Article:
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Thread: New (old) Member. History of Marlin Roadster Q285 AVO.

  1. #1 New (old) Member. History of Marlin Roadster Q285 AVO. 
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    Hi I am a new/old member (Adrian Priest days) and I joined this Club in March. I built my Mk11 Roadster Chassis No. MRC 2546 (the MRC are my initials and I stamped them on the plate before having it registered so there recorded on the V5) between 1984 and 1986 getting it on the road in May 86. I did a completed dry build of the car to running condition then stripped it down again to paint all the individual panels on both sides. In brief I then used the car for several years covering about 10000 miles. Then from about 1992 it fell into disuse to work commitments and other interests. Them in 97 I refurbished the engine treating it to a re-bore new pistons, reconditioned the head etc. but returning it to the road revealed severe over heating problems obviously due to the tight engine and it became totally unusable with a very real fear of being scolded if any of the cooling components failed, the heater literally roasted your legs, so it was back off the road while I had a think. I returned it to the road again in 2004 for a short while but despite no end of trials trying to get it to run cool all attempts failed, it was running that hot I had to stall it to get it to get the engine to stop. Again life my busy got in the way working and doing several other sometimes domestic projects, renovate a 3 bedroom rental property (for my retirement pension) fitting 4 kitchens, 2 Bathrooms for family and block paving my rear garden then some proper interesting work on several motorcycle projects.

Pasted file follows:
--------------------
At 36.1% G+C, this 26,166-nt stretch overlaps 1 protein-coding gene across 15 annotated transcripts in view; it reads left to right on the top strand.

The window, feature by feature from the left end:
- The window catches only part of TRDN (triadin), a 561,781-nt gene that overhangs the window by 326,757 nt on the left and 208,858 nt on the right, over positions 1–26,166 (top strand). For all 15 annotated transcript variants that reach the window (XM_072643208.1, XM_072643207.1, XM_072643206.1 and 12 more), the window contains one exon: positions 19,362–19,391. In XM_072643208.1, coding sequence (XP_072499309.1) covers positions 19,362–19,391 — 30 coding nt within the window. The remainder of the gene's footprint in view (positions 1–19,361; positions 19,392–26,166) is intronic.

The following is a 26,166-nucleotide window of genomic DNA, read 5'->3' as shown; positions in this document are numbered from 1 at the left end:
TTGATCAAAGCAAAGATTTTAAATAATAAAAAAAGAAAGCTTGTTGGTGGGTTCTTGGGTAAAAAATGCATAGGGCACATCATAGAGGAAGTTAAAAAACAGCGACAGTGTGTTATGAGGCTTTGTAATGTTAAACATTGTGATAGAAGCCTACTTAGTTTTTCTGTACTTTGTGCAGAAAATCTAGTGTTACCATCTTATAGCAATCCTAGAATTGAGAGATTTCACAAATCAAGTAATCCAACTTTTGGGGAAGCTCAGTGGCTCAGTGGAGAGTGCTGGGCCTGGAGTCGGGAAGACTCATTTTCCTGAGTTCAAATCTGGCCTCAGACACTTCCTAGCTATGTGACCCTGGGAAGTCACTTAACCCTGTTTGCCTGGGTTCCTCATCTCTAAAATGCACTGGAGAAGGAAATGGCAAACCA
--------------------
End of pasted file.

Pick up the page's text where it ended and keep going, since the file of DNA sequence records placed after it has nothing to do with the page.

Fast forward to March 2020 and covid-19 lockdown - Marlin time - only this time no mucking about I'm going straight for a new high efficiency radiator and several other mods and a complete refurbishment of the car including a full repaint and retrim of the interior. So at this moment I have removed all the body panels and chiselled out the old windscreen, boy did that Sikaflex stick. Rebuilt and painted the front and rear suspension, new bearings and seal in the rear axle. I have welded up frame to support the brake servo carrier due to a cracked bulkhead and I've modified the clutch slave cylinder so that it can be removed when the bulkhead is in place. I'm looking into moving the steering rack rearwards to get a decent radiator in, I've cut the rack mounts off above the angle iron cross brace and welded them to sole plates to fix them by either welding or drilling and bolting once I have the radiator in position. That's the position at the moment and when I can work out how to post pictures I will put some on of my progress.
    Stay safe and take care All. Mick Clamp.
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  2. #2 Re: New (old) Member. History of Marlin Roadster Q285 AVO. 
    club member Club Member listerjp2's Avatar